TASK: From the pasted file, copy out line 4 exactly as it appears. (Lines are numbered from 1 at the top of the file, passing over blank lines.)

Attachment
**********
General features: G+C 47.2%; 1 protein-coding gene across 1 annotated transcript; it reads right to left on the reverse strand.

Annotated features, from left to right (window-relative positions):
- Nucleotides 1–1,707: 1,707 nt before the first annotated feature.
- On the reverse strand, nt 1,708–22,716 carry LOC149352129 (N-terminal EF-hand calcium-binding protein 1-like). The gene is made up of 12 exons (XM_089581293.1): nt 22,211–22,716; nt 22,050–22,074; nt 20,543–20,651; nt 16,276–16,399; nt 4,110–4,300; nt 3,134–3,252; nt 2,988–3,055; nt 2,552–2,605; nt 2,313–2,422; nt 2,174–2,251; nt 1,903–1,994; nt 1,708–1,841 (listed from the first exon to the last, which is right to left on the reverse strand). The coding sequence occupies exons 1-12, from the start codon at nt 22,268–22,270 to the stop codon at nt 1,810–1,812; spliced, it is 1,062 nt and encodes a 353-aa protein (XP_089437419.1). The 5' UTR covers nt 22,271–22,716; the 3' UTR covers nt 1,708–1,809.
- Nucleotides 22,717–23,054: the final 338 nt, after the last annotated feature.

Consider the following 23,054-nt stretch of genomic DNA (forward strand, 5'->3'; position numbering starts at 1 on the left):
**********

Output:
- On the reverse strand, nt 1,708–22,716 carry LOC149352129 (N-terminal EF-hand calcium-binding protein 1-like). The gene is made up of 12 exons (XM_089581293.1): nt 22,211–22,716; nt 22,050–22,074; nt 20,543–20,651; nt 16,276–16,399; nt 4,110–4,300; nt 3,134–3,252; nt 2,988–3,055; nt 2,552–2,605; nt 2,313–2,422; nt 2,174–2,251; nt 1,903–1,994; nt 1,708–1,841 (listed from the first exon to the last, which is right to left on the reverse strand). The coding sequence occupies exons 1-12, from the start codon at nt 22,268–22,270 to the stop codon at nt 1,810–1,812; spliced, it is 1,062 nt and encodes a 353-aa protein (XP_089437419.1). The 5' UTR covers nt 22,271–22,716; the 3' UTR covers nt 1,708–1,809.